The Entomology section develops and disseminates appropriate techniques for the control of insect and mite pests of cotton which individually or combined can result in serious yield losses. Red and Heliothis bollworms can cause yield losses of up to 60 percent. Aphids, red spider mites and soil pests can cause yield losses of up to 25, 40 and 100 percent respectively. The Pink bollworm can cause the cessation of cotton production once it invades cotton-growing areas. The major pests covered in the entomology programme are soil pests (termites and false wireworm), early sucking pests (aphids and jassids), late sucking pests (red spider mites, whiteflies and stainers) and bollworms (heliothis, red, pink and spiny).
The section examines pest/predator thresholds and scouting methods in all new varieties, screens new insecticides for low human and environmental hazards, examines spray application methods and equipment, evaluates varieties for pest resistance, looks at integrated pest management and other cultural methods for the control of pests.
Landmark achievements include:
The Closed Season
The closed season for controlling pink bollworm refers to the period between 1 August and 5 October for cotton farmers in S.E Lowveld or 15 August and 20 October for cotton farmers in the remainder of the country when no cotton plant should be alive. Cotton plants are destroyed in order to create a “dead period” or “closed season” so as to minimize pest build-up, particularly that of the pink bollworm. This closed season is governed by the Plant Pests and Diseases Act [Chapter 19:08] which stipulates that any farmer who fails to comply will face either a fine or imprisonment, or both.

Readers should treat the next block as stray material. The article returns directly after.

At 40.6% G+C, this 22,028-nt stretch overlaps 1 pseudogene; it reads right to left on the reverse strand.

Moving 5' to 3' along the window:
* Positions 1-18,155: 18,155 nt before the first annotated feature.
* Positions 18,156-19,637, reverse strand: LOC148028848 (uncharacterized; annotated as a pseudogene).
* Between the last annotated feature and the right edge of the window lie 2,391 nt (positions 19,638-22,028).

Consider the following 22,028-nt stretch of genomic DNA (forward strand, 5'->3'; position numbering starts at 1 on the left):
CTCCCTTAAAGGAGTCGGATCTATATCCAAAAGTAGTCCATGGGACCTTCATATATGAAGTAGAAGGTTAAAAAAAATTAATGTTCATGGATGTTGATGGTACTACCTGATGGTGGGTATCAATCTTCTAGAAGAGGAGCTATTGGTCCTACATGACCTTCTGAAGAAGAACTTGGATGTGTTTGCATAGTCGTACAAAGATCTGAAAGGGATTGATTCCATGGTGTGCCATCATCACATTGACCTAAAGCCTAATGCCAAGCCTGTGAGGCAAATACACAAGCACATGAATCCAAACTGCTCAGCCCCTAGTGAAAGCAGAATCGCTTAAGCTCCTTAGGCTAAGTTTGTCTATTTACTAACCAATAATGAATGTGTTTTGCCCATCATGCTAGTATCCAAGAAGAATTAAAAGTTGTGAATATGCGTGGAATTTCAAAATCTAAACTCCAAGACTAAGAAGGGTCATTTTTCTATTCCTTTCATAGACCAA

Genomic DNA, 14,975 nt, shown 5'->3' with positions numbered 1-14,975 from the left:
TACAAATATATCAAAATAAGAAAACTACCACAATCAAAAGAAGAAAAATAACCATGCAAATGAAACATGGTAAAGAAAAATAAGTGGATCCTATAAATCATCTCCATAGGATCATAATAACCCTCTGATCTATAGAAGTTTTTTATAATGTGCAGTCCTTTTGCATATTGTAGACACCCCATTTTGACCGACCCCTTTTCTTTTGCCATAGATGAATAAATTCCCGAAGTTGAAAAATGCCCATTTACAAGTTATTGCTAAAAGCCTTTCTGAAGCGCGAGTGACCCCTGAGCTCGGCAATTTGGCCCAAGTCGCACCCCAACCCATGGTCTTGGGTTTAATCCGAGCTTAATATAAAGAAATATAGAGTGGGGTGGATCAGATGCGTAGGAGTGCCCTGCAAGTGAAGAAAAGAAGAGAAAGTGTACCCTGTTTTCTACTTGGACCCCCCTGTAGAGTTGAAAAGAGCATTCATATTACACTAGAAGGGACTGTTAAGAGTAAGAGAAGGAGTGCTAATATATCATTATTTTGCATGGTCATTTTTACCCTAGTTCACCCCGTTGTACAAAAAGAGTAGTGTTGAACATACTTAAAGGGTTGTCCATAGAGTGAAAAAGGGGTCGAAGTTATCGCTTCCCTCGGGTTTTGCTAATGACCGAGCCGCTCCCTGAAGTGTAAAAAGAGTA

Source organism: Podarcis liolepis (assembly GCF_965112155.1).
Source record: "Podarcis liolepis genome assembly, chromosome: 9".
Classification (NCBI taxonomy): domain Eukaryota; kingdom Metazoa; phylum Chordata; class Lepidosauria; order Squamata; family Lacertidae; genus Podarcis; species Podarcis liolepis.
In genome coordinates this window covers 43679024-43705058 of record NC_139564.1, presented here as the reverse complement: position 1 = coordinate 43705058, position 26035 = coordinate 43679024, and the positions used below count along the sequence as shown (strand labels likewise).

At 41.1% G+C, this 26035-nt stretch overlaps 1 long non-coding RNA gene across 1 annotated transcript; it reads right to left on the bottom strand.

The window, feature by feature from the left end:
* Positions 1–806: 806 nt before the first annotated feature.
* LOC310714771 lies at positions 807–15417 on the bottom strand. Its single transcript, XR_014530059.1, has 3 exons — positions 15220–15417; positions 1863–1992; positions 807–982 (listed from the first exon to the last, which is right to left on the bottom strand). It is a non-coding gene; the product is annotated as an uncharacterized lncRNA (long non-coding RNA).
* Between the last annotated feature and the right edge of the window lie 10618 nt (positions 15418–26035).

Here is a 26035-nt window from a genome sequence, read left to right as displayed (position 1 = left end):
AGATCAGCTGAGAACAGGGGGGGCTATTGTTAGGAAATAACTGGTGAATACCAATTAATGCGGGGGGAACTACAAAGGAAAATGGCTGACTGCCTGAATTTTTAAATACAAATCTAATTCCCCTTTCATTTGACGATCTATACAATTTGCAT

The Acaricide Rotation Scheme
The acaricide rotation scheme that was developed to prevent the build-up of red spider mite resistance divides the country into 3 regions and prescribes the chemical to be used for controlling red spider mite per region for 2 successive cropping seasons.
Below is a table and the map of Zimbabwe showing the regions showing the acaricide rotation to be observed for seasons 2009/10 to 2014/15.
Map of Zimbabwe showing regions for the Acaricide Rotation
The Pyrethroid Window
Pyrethoids are broadspectrum chemicals that are used for controlling various cotton pests such as bollworms, strainers, jassids and leafeaters. The Pyrethroid Window was developed to prevent these pests developing resistance to these chemicals. It requires that the use of the Pyrethroids be confined to the periods shown in the table below.
Recent achievements include the use of seed dressing technology (Gaucho T 45 WS, Cruiser 35 FS) for the control of aphids, termites and false wireworm. As a result, farmers have improved plant stands resulting in high cotton production. The introduction of Mospilan 20 SP, an aphicide that requires two less sprays than Marshal 25 EC has also proved to be very cost effective against cotton aphids. Currently, acetamiprid is the most popular aphicide in Zimbabwe